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How To Transition From Running To Triathlon

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  • By Rich Vincent
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How To Transition From Running To Triathlon

So you run and you enjoy it but you’ve heard of this different kind of breed that only run after doing 2 other sports first…. What is this that they speak of?

Why would you want to Swim, then jump on a Bike before getting around to the running?

 

You know what… I thought the same when I was introduced to Triathlon after I’d taken up running a year earlier.

 

So off I went to a local tri that Spring to see what it was all about.

 

Wow! What an atmosphere, people of all shapes and ages, men and women, all preparing for their own personal gauntlet, while chatting, smiling and looking a little nervous at the same time.

 

The support was great too, with the participant’s families and friends shouting words of encouragement from the side lines around the course and cheering them over the finish line.

 

People were wandering around post race, proud as punch with their medals draped around their necks.

 

This was my first experience of a triathlon and I was hooked, even before doing one.

 

Within a week I had booked my first tri, even though I hadn’t ridden a bike or took a dip in a pool for years.

 

A friend lent me his spare bike, a full carbon Orbea with Dura-ace groupset, not that I knew back then that was any good!! I got myself down to the pool to see if I could still swim and the training began.

 

As much as I loved running and had already completed a couple of marathons, the first thing I noticed was the variation in training, that I could now choose something other than running that I enjoyed and improved my fitness in a different way. Since going on to qualify as a personal trainer, I have also learned that this style of ‘cross training’ has greater benefits for your overall health too.

 

That was all back in 2010 starting out with a pool based sprint distance triathlon and over the next 7 years I progressed to open water Olympic distance on to Half Iron distance and then the ultimate Ironman distance.

 

Now you may be thinking that I’m a natural at all 3 disciplines but that is not the case.

 

Yes I’m comfortable in water as I learned to swim when I was just 6 years old but there is ‘being able to swim’ and actually ‘being able to swim fast’ which I soon realised that I needed to work hard on my technique (and still do). As for the bike, well, the last time I was on a road bike, the gear lever was on the frame!

 

The point I’m trying to make is, whether you think that a triathlon is out of your reach due to not being able to swim or ride, then think again. If you really want to do a tri you can.

 

As a Level 2 Triathlon Coach, I have taken people from being absolutely terrified of water to doing their first triathlon. Yes it’s took a lot of hard work and fear bashing on their part but they’ve gone from being a runner to swimming, biking and running!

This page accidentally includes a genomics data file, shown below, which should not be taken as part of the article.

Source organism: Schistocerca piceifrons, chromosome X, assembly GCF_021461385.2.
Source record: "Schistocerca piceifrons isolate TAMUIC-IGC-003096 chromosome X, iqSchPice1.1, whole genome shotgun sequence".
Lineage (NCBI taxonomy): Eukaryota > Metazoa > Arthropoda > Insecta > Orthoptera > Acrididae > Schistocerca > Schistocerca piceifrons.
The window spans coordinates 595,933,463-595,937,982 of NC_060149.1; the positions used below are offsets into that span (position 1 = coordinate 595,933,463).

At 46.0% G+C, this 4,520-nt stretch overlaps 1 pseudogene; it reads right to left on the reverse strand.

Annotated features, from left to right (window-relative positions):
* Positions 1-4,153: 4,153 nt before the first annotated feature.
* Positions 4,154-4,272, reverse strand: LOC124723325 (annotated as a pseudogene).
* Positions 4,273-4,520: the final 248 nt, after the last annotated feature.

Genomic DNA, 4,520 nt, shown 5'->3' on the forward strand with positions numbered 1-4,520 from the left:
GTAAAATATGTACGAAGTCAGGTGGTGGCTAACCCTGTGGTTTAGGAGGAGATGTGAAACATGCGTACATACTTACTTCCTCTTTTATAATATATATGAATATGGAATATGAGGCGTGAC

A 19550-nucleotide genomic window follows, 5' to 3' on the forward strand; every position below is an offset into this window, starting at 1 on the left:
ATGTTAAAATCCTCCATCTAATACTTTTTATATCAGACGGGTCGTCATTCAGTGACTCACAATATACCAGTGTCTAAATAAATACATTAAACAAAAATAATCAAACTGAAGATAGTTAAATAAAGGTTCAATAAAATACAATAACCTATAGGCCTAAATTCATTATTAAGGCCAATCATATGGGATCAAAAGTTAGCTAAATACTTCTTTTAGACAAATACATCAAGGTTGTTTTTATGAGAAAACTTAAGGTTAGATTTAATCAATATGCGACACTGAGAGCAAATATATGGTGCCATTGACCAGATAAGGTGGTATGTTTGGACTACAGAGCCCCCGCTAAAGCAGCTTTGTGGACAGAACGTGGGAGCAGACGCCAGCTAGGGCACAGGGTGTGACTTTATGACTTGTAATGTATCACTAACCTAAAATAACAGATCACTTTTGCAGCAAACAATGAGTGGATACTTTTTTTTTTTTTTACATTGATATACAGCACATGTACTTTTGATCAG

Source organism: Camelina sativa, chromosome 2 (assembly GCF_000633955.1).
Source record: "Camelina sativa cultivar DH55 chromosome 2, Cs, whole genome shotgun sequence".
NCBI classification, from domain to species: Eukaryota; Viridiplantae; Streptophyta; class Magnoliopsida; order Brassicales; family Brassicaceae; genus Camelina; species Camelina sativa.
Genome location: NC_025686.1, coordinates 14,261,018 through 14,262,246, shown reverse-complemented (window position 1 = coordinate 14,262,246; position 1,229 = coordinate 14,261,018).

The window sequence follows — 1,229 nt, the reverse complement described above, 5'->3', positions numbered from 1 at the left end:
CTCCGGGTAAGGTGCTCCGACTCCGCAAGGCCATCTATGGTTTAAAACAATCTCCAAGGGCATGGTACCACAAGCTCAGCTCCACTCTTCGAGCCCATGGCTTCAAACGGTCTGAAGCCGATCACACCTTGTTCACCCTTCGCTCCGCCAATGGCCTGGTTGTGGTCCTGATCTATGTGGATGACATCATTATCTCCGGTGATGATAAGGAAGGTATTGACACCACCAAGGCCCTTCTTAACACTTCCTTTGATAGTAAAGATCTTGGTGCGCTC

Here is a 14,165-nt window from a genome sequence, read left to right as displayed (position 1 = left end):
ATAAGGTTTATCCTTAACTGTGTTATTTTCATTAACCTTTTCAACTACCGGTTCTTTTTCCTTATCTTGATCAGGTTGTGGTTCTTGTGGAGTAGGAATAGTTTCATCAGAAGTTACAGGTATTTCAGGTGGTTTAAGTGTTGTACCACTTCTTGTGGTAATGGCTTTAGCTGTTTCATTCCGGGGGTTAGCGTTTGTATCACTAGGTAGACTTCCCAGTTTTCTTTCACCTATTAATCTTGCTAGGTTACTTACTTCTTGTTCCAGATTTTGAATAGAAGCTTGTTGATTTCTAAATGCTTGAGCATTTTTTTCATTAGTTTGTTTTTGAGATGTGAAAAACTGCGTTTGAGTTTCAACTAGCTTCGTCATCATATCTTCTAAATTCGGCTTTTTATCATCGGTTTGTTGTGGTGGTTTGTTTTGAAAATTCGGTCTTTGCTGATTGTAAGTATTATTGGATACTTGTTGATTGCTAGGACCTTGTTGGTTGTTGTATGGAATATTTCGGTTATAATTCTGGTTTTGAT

So I’d like to share my Top 5 tips to your get you to your first triathlon

 

  1. Go and watch or marshall a Tri – by doing so, you will learn so much more, talk to those that already do it which will help keep the nerves a little calmer when you come to do your first.
  2. Beg and borrow equipment to start with – this way you don’t need to spend a fortune at the outset. There’s plenty of time for that once you get hooked!
  3. Join a club or get some quality coaching – thankfully when I started, my mate was a Level 2 Tri Coach and helped me a lot with my swim technique and cycling skills. By joining a club or finding a friend or Tri Coach will help with these areas, particularly the swim. Even the best swimmers need coaches.
  4. Set out a training plan – Keep it simple and ensure it doesn’t get in the way of your other commitments, otherwise you could soon be giving it up before you’ve started. 1-2 cycle rides, 2-3 runs and a couple of swims a week will have you ready for a sprint. It would also be recommended to include at least 1 x 30min strength training session per week but as a runner you should already be doing this. Total hours 6-8 per week.
  5. Most importantly enjoy the whole experience from training through to the finish line and if you can drag a few mates along with you, then you have yourself some banter, some competition and double the fun!

 

If you would like any specific advice about gear, training or racing, then please get in touch or call into the shop. I’m always happy to chat Triathlon and Running.

 

TRIACTIVE TRIBE

 

IF you haven’t already, join the Triactive Tribe here…

 

…It’s a group that we’ve set up so that you and other like minded runners and triathletes can get to together and share experiences, race info, training strategies, etc.

 

And Look Out for our Special 'Triactive Tribe Only' Offers!!

 

 

Rich ‘reminicising’ at Triactive

 

Triathlon  |  Running  |  Adventure

 

 

 

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